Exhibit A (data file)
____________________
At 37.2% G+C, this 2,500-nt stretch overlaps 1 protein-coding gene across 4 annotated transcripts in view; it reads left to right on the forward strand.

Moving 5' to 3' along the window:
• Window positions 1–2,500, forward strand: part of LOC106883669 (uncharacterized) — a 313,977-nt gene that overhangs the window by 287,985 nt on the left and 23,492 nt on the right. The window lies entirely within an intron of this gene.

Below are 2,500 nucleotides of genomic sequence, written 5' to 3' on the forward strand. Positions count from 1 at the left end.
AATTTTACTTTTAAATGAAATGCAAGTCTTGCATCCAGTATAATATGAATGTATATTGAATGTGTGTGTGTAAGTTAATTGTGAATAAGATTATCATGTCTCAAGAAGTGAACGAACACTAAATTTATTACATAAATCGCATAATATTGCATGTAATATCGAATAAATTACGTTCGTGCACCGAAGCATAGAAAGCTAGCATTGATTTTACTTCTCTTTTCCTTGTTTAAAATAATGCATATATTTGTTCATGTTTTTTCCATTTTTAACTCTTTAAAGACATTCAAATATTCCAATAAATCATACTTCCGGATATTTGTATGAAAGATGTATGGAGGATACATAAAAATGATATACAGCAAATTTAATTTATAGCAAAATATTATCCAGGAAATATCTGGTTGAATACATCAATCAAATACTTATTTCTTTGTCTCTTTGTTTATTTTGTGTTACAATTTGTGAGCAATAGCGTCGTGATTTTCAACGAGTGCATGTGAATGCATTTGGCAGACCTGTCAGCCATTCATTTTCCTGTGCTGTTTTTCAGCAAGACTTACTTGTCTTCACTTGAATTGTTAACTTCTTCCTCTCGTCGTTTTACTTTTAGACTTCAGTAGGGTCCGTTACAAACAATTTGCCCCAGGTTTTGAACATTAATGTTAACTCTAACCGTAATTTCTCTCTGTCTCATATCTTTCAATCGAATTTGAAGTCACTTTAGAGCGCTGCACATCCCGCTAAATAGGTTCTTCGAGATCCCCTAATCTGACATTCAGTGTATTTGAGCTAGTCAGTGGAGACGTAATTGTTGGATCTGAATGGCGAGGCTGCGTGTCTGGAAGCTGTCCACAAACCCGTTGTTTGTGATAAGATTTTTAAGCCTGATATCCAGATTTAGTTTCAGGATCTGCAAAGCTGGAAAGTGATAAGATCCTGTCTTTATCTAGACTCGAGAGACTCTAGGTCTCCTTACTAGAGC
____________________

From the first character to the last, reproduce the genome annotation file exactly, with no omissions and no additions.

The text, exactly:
At 37.2% G+C, this 2,500-nt stretch overlaps 1 protein-coding gene across 4 annotated transcripts in view; it reads left to right on the forward strand.

Moving 5' to 3' along the window:
• Window positions 1–2,500, forward strand: part of LOC106883669 (uncharacterized) — a 313,977-nt gene that overhangs the window by 287,985 nt on the left and 23,492 nt on the right. The window lies entirely within an intron of this gene.

Below are 2,500 nucleotides of genomic sequence, written 5' to 3' on the forward strand. Positions count from 1 at the left end.
AATTTTACTTTTAAATGAAATGCAAGTCTTGCATCCAGTATAATATGAATGTATATTGAATGTGTGTGTGTAAGTTAATTGTGAATAAGATTATCATGTCTCAAGAAGTGAACGAACACTAAATTTATTACATAAATCGCATAATATTGCATGTAATATCGAATAAATTACGTTCGTGCACCGAAGCATAGAAAGCTAGCATTGATTTTACTTCTCTTTTCCTTGTTTAAAATAATGCATATATTTGTTCATGTTTTTTCCATTTTTAACTCTTTAAAGACATTCAAATATTCCAATAAATCATACTTCCGGATATTTGTATGAAAGATGTATGGAGGATACATAAAAATGATATACAGCAAATTTAATTTATAGCAAAATATTATCCAGGAAATATCTGGTTGAATACATCAATCAAATACTTATTTCTTTGTCTCTTTGTTTATTTTGTGTTACAATTTGTGAGCAATAGCGTCGTGATTTTCAACGAGTGCATGTGAATGCATTTGGCAGACCTGTCAGCCATTCATTTTCCTGTGCTGTTTTTCAGCAAGACTTACTTGTCTTCACTTGAATTGTTAACTTCTTCCTCTCGTCGTTTTACTTTTAGACTTCAGTAGGGTCCGTTACAAACAATTTGCCCCAGGTTTTGAACATTAATGTTAACTCTAACCGTAATTTCTCTCTGTCTCATATCTTTCAATCGAATTTGAAGTCACTTTAGAGCGCTGCACATCCCGCTAAATAGGTTCTTCGAGATCCCCTAATCTGACATTCAGTGTATTTGAGCTAGTCAGTGGAGACGTAATTGTTGGATCTGAATGGCGAGGCTGCGTGTCTGGAAGCTGTCCACAAACCCGTTGTTTGTGATAAGATTTTTAAGCCTGATATCCAGATTTAGTTTCAGGATCTGCAAAGCTGGAAAGTGATAAGATCCTGTCTTTATCTAGACTCGAGAGACTCTAGGTCTCCTTACTAGAGC